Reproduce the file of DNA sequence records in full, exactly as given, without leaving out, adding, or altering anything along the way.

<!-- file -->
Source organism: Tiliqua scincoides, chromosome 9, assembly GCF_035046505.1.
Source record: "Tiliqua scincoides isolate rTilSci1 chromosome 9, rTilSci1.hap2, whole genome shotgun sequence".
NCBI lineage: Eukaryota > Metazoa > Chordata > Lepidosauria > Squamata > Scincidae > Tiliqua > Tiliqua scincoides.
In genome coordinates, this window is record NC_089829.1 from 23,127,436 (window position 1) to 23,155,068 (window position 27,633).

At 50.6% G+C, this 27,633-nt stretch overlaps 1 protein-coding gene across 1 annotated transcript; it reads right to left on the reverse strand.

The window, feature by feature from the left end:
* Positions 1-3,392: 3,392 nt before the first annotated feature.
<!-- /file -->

Source organism: Tiliqua scincoides, chromosome 9, assembly GCF_035046505.1.
Source record: "Tiliqua scincoides isolate rTilSci1 chromosome 9, rTilSci1.hap2, whole genome shotgun sequence".
NCBI lineage: Eukaryota > Metazoa > Chordata > Lepidosauria > Squamata > Scincidae > Tiliqua > Tiliqua scincoides.
In genome coordinates, this window is record NC_089829.1 from 23,127,436 (window position 1) to 23,155,068 (window position 27,633).

At 50.6% G+C, this 27,633-nt stretch overlaps 1 protein-coding gene across 1 annotated transcript; it reads right to left on the reverse strand.

The window, feature by feature from the left end:
* Positions 1-3,392: 3,392 nt before the first annotated feature.